Forest Practices Board releases audit of Lakes Forest District SBFEP

The Forest Practices Board today released a report on the results of its first audit of a Ministry of Forests Small Business Forest Enterprise Program (SBFEP). The audit examined – an audit of the operational planning for forest management activities approved between January and October 1996 in the Lakes Forest District SBFEP, near Burns Lake, British Columbia.

The Board found that the 1996-2000 Forest Development Plan was in compliance with the operational planning requirements of the Code, in all significant respects, with the exception of two situations of significant non-compliance. The Plan does not contain the classification for streams that will be affected by proposed road construction to access areas planned for timber harvesting, and consequently does not address the risk of damage to fish and other stream values. In addition, the plan does not include strategies to reduce the risk to forest resources from mountain pine beetle.

Silviculture prescriptions were in compliance, in all significant respects, with the operational planning requirements of the Code, with the exception of five significant non-compliance situations involving the salvage of timber attacked by mountain pine beetle. On four timber sales, a total of 25,836 cubic metres of timber was removed without the required silviculture prescriptions. The District advised the Board that it believed these operations were consistent with ministry interpretation of the Code and with ministry policy. The fifth situation involved an area logged outside of an approved emergency silviculture prescription.

The extensive number of non-compliance situations found in logging plans led the Board to conclude that, overall, logging plans were not in compliance with the Code. Many of the logging plans were missing essential information required by the Code, and were inconsistent with the silviculture prescriptions.

The Forest Development Plan is an overall plan that shows proposed forest resource management for the entire SBFEP over five years, while the silviculture prescriptions and logging plans show specific forest management plans for individual cutblocks.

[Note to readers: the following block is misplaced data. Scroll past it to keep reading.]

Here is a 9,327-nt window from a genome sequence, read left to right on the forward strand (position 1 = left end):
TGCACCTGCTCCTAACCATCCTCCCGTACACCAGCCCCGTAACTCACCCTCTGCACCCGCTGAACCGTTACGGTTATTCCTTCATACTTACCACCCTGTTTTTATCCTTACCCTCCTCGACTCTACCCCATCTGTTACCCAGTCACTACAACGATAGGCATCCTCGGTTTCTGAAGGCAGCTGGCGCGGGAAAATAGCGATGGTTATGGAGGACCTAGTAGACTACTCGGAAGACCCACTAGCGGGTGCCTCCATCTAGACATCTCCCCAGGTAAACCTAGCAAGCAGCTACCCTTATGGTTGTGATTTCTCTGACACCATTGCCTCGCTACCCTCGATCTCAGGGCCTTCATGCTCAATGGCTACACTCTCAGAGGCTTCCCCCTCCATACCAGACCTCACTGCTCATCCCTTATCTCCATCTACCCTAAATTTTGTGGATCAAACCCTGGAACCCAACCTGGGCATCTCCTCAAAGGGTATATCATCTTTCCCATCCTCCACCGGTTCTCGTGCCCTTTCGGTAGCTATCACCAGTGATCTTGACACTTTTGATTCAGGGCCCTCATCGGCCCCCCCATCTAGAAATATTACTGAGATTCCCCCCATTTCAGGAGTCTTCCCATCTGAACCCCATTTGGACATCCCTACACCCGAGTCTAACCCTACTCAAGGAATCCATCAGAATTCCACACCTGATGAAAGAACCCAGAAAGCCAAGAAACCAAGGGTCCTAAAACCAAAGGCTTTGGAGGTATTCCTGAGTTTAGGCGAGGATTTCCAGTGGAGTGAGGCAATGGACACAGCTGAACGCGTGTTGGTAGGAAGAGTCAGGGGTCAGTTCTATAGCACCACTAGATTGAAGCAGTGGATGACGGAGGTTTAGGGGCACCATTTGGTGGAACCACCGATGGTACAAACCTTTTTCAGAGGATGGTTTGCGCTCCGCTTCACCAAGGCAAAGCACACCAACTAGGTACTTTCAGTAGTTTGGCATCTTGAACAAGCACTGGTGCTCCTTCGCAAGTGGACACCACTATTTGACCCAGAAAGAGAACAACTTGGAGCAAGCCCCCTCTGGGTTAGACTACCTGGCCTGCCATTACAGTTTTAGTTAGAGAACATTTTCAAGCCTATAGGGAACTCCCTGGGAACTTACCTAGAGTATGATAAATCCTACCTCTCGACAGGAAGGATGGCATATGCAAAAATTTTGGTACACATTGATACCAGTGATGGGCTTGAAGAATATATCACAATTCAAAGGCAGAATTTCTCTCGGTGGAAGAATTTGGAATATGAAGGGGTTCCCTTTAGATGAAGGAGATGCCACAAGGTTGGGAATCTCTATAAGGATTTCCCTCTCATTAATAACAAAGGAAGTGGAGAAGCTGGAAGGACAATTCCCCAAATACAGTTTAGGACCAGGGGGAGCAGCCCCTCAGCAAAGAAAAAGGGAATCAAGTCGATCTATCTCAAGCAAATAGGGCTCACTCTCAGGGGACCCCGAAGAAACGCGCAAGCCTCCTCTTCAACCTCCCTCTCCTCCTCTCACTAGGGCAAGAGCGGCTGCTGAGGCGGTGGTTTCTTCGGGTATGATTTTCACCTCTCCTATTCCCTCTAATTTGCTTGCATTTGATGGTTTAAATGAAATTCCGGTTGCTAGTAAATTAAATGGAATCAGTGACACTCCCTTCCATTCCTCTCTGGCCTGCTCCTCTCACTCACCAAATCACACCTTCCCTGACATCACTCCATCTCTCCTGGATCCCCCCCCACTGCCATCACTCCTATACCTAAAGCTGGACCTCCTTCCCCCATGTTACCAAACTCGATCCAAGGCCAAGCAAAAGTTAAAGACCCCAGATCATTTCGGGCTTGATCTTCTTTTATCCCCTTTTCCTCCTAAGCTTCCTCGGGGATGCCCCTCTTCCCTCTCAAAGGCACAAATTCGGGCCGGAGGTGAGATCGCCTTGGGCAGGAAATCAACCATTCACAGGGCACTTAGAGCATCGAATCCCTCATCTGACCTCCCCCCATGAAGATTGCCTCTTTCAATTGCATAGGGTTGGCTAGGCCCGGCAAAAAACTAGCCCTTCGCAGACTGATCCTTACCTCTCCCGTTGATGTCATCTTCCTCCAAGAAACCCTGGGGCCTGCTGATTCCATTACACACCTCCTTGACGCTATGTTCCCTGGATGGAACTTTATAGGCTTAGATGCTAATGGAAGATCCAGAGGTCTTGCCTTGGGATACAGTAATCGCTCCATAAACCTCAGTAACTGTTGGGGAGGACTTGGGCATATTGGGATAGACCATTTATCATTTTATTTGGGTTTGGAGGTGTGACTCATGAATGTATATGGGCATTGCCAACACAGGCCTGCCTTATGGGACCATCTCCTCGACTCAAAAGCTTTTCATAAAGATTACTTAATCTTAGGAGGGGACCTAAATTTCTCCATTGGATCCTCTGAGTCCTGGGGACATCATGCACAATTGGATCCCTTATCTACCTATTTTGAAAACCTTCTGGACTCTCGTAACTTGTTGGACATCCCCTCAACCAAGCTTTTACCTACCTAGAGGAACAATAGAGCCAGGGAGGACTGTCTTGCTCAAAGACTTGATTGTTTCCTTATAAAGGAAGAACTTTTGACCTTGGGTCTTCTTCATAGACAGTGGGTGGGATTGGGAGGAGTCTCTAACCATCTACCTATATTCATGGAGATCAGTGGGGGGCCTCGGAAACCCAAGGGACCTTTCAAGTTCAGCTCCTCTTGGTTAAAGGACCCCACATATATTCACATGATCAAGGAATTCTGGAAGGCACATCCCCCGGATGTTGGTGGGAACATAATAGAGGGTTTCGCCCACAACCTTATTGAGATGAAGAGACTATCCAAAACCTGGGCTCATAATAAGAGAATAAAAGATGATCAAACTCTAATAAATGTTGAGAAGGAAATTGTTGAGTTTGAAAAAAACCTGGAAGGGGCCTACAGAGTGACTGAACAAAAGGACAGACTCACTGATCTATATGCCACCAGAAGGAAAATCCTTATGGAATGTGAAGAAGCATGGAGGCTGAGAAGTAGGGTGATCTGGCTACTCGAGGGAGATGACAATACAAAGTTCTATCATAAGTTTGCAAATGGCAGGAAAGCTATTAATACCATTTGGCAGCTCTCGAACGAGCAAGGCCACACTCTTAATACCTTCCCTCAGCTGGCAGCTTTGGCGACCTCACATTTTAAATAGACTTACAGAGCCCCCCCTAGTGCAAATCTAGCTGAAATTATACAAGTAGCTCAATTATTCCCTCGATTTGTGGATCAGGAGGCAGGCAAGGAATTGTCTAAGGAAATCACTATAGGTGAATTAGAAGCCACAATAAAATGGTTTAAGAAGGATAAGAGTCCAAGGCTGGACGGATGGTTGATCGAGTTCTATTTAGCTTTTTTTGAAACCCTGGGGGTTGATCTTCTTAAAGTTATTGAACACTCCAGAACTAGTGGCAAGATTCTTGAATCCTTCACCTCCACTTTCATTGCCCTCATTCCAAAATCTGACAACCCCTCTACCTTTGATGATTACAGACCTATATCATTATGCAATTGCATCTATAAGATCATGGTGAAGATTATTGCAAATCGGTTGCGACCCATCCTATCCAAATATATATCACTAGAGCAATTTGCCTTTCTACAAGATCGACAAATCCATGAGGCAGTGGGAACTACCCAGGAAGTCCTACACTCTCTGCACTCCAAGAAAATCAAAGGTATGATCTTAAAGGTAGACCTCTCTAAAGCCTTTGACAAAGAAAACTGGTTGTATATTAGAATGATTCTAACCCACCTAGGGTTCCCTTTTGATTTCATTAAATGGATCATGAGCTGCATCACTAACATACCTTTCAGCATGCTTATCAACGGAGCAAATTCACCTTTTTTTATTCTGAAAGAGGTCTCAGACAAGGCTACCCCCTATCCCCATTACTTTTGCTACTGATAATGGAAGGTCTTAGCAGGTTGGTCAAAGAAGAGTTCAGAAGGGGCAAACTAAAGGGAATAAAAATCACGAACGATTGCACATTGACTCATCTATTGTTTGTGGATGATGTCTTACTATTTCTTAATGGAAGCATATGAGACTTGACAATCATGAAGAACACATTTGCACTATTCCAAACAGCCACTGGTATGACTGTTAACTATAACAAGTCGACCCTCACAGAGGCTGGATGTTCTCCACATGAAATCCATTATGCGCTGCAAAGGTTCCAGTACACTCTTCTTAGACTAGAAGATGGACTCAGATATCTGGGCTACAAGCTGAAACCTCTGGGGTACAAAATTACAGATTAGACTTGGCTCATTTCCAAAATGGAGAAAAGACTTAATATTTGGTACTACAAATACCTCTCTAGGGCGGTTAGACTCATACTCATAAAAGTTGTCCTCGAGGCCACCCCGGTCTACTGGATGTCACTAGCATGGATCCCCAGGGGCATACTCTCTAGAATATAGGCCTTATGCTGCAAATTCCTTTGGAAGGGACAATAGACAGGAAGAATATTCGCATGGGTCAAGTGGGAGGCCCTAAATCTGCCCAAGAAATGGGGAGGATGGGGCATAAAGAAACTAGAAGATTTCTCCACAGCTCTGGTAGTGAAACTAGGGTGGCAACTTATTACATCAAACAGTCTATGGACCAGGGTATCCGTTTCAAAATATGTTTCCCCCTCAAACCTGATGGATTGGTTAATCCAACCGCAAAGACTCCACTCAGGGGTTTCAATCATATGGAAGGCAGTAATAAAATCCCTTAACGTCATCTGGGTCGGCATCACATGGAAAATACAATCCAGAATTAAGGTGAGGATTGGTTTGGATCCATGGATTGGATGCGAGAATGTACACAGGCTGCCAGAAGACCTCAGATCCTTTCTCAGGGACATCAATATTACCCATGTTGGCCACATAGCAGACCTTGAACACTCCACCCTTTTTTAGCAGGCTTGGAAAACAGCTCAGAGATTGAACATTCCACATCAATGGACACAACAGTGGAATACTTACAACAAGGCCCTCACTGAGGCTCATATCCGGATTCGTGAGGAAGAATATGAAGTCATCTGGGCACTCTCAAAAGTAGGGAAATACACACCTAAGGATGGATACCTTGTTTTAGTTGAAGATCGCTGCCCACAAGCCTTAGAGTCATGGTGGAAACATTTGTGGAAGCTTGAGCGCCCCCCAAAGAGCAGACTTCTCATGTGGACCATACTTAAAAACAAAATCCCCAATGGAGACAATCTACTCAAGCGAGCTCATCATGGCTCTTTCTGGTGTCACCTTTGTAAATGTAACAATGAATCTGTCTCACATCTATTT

The Board has been advised by the Lakes Forest District that a number of steps have been taken, or are in progress, that are expected to remedy the situations of non-compliance that were identified. These include:

  • a program to improve the assessment of streams and the classification of riparian areas for future operational plans;
  • implementation of a forest health strategy based on early identification and containment of mountain pine beetle attacks and prompt salvage of attacked trees;
  • improvements to operational harvesting plans; and
  • completion of a Land and Resource Management Plan that is expected to contribute to improved operational planning.

The Board does not have the ability to impose fines or penalties as a result of its audit findings, but may make recommendations to government. As a result of the audit findings, the Board has recommended that government clarify the interpretation of sections of the Forest Practices Code related to preparation of silviculture prescriptions, and provide policy guidance to district staff on implementation of the interpretations. The Board has requested that the government advise the public and the Board by October 15, 30, 1997, of its, or proposed, response to this recommendation.
The Board has also recommended that the Lakes District:

  • complete the program to assess streams and classify riparian areas;
  • prepare a comprehensive mountain pine beetle management strategy which takes into account the latest scientific and technical information, and experience in other districts; and
  • continue to develop approaches to improve operational plans at the harvesting stage for the SBFEP.

The Lakes District SBFEP extends over the entire district from Babine Lake in the north to the northern boundary of Tweedmuir Park in the south. The audit was conducted by a team of six, including foresters, auditors, and a fisheries biologist2.

The SBFEP was selected randomly from 43 such programs in the province, and not on the basis of location or past level of performance. The Board currently has another five audits underway and plans to complete nine audits in 1997.

The Forest Practices Board is an independent agency established in 1995 that provide reports to three ministers and the public about compliance with the Code and the achievement of its intent. The undertaking of audits of forest practices and of the appropriateness of government enforcement is one of its key responsibilities. Other important roles include undertaking investigations in response to public complaints; undertaking special investigations of any Code related forestry issues; participating in administrative reviews and appeals; and providing reports to the public and government on Board activities, findings and recommendations.

Forest Practices Board
Phone: (250) 387-7964